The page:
Vitamin D repletion and prevention of bone loss in nonosteoporotic women with breast cancer.
Servitja S., Prieto-Alhambra D., Martinez-Garcia M., Garrigos L., Pena MJ., Diez-Perez A., Albanell J., Nogues X., Tusquets I.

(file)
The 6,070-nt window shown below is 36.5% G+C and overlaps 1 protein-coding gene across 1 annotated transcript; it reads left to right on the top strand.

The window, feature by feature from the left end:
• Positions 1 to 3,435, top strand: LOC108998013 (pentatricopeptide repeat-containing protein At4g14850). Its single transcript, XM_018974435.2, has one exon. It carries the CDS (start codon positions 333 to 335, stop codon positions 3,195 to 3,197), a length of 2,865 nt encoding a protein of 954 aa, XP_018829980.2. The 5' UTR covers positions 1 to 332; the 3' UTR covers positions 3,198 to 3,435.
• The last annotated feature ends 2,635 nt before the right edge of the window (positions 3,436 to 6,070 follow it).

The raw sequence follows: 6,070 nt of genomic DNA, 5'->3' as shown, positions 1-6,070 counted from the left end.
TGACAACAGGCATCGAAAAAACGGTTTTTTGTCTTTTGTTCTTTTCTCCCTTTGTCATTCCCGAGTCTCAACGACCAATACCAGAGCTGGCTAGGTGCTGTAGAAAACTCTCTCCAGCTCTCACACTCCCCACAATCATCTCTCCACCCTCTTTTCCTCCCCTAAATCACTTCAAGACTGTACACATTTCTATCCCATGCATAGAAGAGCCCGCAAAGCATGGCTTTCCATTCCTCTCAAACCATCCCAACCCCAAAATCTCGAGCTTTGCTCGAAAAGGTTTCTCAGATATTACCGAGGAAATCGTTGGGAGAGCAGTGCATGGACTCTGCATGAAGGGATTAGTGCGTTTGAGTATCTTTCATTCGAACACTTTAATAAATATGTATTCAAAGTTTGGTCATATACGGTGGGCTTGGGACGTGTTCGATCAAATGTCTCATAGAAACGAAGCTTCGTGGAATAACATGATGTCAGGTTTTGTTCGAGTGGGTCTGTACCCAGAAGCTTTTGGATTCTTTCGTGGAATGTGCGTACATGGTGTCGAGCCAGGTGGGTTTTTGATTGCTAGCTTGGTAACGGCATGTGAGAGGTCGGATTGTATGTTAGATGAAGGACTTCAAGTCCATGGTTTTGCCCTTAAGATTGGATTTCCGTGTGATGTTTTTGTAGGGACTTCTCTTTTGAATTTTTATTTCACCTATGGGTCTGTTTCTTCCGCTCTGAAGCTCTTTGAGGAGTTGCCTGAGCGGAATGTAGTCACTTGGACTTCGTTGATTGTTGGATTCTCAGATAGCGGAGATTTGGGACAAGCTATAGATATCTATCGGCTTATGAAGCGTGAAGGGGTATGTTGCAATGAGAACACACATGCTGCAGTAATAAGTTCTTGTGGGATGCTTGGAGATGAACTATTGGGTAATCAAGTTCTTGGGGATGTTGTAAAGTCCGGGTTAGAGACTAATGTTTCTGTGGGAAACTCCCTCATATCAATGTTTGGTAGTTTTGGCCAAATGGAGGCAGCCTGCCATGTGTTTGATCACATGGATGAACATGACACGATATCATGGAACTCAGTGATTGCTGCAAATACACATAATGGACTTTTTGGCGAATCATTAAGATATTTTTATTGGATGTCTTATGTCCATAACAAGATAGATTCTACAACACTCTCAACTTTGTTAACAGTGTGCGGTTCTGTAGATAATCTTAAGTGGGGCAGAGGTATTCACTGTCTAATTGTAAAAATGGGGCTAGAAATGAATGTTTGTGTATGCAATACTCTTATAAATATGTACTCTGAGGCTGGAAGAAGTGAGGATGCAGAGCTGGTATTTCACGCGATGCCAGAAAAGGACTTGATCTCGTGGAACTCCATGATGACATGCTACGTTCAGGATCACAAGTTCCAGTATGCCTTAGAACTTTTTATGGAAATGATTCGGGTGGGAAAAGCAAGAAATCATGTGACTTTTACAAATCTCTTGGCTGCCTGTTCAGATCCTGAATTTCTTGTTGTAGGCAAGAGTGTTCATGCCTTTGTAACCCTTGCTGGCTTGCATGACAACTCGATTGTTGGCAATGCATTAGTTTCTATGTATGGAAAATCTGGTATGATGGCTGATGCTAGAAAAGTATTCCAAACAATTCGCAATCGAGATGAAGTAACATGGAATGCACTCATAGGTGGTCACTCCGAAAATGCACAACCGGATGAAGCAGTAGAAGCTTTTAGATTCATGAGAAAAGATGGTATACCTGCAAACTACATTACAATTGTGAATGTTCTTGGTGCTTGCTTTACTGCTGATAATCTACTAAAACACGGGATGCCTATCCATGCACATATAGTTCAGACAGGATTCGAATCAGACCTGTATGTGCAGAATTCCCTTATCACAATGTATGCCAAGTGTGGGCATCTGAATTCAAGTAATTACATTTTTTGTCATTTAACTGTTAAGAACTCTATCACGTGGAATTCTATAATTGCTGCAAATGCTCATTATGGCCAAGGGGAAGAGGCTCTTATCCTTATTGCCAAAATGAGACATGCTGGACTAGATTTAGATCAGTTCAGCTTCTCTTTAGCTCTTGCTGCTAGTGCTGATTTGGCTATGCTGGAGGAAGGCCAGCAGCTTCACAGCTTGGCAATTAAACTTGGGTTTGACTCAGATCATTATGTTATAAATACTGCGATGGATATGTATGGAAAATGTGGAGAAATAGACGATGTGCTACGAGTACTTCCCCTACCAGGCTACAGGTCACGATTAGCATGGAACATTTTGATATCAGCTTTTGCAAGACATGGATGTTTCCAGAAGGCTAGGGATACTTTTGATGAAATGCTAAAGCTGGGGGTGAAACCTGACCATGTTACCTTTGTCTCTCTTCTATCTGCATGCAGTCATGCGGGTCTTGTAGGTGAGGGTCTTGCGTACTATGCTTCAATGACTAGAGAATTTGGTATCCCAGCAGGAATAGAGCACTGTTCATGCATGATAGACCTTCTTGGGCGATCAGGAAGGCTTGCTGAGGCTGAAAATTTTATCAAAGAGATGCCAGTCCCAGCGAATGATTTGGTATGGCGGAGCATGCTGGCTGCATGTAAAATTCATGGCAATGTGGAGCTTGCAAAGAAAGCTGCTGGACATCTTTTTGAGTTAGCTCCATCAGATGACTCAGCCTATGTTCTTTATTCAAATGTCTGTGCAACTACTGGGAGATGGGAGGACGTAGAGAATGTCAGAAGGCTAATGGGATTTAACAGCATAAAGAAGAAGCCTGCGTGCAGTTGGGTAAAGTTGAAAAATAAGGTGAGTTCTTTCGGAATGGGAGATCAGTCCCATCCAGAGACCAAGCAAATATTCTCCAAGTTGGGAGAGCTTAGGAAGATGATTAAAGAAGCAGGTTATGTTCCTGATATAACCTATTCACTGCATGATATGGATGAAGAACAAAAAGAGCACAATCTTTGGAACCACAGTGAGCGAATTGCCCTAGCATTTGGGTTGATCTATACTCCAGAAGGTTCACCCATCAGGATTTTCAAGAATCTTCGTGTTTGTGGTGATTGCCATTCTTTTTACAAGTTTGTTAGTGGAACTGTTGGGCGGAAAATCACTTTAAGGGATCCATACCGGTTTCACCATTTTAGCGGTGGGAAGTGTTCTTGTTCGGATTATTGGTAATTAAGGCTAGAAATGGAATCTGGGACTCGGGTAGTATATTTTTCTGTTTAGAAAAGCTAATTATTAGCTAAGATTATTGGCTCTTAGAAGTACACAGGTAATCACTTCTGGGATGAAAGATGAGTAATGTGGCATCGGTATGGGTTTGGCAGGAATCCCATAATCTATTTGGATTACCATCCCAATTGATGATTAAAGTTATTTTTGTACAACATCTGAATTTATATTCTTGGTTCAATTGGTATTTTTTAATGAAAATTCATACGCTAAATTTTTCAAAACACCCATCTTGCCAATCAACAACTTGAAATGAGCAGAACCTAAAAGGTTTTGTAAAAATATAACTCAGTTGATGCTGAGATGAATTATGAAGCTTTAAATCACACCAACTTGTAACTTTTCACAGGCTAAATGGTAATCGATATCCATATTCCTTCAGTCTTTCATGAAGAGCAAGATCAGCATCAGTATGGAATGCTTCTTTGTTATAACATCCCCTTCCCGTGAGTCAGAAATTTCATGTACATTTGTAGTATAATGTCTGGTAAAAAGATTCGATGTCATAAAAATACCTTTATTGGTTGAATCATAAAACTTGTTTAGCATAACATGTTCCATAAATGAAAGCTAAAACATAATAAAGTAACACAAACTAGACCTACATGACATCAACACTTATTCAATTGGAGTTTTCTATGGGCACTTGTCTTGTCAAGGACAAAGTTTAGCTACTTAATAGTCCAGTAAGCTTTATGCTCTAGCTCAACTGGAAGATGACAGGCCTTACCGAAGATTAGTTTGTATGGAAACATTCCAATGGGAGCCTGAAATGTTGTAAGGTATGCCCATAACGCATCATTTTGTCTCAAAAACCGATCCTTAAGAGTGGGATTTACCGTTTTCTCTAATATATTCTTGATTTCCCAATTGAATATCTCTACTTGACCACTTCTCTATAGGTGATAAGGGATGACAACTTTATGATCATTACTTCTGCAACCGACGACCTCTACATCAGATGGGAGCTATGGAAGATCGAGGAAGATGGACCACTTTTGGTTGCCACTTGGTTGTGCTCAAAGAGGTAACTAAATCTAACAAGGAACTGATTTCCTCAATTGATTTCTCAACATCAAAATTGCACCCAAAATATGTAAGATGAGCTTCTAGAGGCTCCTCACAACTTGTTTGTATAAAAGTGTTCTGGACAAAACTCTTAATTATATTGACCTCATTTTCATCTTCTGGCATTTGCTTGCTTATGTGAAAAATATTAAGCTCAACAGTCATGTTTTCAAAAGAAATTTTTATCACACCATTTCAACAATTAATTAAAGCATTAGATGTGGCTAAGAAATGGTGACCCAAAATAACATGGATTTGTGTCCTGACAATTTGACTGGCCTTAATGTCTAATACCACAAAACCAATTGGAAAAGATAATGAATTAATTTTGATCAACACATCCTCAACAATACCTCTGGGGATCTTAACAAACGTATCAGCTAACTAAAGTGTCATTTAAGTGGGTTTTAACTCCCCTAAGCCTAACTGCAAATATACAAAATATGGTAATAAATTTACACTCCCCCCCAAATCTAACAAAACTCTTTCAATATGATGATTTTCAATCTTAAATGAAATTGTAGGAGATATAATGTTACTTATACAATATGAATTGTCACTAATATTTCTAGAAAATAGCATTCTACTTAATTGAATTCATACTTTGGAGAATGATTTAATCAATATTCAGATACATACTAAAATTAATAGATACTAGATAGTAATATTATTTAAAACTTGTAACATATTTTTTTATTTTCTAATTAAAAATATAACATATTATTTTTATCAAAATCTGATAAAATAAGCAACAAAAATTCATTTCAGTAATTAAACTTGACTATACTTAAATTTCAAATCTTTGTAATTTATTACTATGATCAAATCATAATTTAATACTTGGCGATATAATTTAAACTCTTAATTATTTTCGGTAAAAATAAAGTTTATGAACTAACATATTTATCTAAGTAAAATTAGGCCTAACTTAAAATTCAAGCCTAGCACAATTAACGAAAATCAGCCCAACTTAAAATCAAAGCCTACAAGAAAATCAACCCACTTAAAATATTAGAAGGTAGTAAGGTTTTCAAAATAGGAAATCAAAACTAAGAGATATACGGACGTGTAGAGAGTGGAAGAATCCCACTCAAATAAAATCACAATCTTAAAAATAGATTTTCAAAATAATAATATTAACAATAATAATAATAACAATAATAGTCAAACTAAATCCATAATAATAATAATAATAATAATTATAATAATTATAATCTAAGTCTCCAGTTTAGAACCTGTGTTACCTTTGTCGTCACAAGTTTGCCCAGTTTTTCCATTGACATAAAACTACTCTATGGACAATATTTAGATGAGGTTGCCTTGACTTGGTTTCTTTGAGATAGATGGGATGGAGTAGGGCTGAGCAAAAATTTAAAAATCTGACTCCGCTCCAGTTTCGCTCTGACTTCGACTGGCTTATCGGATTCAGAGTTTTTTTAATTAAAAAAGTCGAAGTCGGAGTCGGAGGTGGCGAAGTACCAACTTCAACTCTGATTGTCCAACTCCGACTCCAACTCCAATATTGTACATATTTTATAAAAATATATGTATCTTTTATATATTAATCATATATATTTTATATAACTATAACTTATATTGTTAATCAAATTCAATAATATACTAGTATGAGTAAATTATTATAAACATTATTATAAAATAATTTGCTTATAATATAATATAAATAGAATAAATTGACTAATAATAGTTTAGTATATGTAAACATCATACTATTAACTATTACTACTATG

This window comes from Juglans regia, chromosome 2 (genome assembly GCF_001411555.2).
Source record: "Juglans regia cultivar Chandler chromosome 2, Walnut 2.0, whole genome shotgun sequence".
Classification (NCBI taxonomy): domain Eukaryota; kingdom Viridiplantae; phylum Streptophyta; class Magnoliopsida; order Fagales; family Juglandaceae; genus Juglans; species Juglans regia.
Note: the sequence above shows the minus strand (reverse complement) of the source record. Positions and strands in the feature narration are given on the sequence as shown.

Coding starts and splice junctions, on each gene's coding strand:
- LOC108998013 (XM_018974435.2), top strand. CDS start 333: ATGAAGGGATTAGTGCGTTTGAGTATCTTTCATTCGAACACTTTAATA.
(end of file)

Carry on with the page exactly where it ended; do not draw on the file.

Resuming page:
9026 Background: Aromatase inhibitor (AI)-associated bone loss increases fracture rates. Vitamin D might play a role in minimizing this fracture risk. We sought to assess the association between 25-hydroxy-Vitamin D concentrations ([25(OH)D]) at baseline, after 3-months of supplementation, and bone loss after 1 year on AI therapy. Additionally, we investigated the relationship between [25(OH)D] increments ([25(OH)D] at 3 months minus baseline) and AI-associated bone loss. METHODS: Prospective cohort study including a consecutive women initiating AIs for early breast cancer from January/2006 to June/2009 (N=230). Serum [25(OH)D] was measured at baseline and at 3 months, and bone loss was defined as: lumbar spine (LS) absolute loss (baseline minus 1-year BMD) and bone loss rate (absolute loss over baseline BMD). Participants were supplemented with daily oral calcium (1g) and vitamin D3 (800 IU) and, in those with baseline [25(OH)D] was <30 ng/ml,with additional oral 16,000 IU every 2 weeks if. Linear regression models were fitted to adjust for potential confounders. For the current analyses, we included those whithout basal osteoporosis and, hence, not eligible for bisphosphonate therapy. RESULTS: In the overall population (N=156), increasing levels of [25(OH)D] at 3 months were inversely correlated to LS bone loss rates (adjusted beta for each 10ng/ml -0.41 [95%CI - 0.68 to -0.13], p=0.005) and to absolute bone loss (-0.004 g/cm2, [-0.007 to -0.004], p=0.003) at 1 year. [25(OH)D] increments at 3 months were also protective (adjusted beta for each 10 ng/ml for bone loss rates: -0.46 [-0.71 to -0.21], p<0.001; for absolute bone loss: -0.004 [-0.007 to -0.002], p<0.001). Of note, in the subset with baseline deficiency, baseline [25(OH)D] appeared directly related with BMD loss, although this was of borderline significance (adjusted beta for each 10 ng/ml 1.1, 95%CI -0.008 to 2.25, p-val 0.07). CONCLUSIONS: [25(OH)D] increments due to supplementation prevents AI-associated bone loss, independently of baseline [25(OH)D]. Hence, vitamin D supplements, with higher dosage than the standard 400 to 800 IU/day, might be useful to minimize bone loss in low risk women starting on AIs.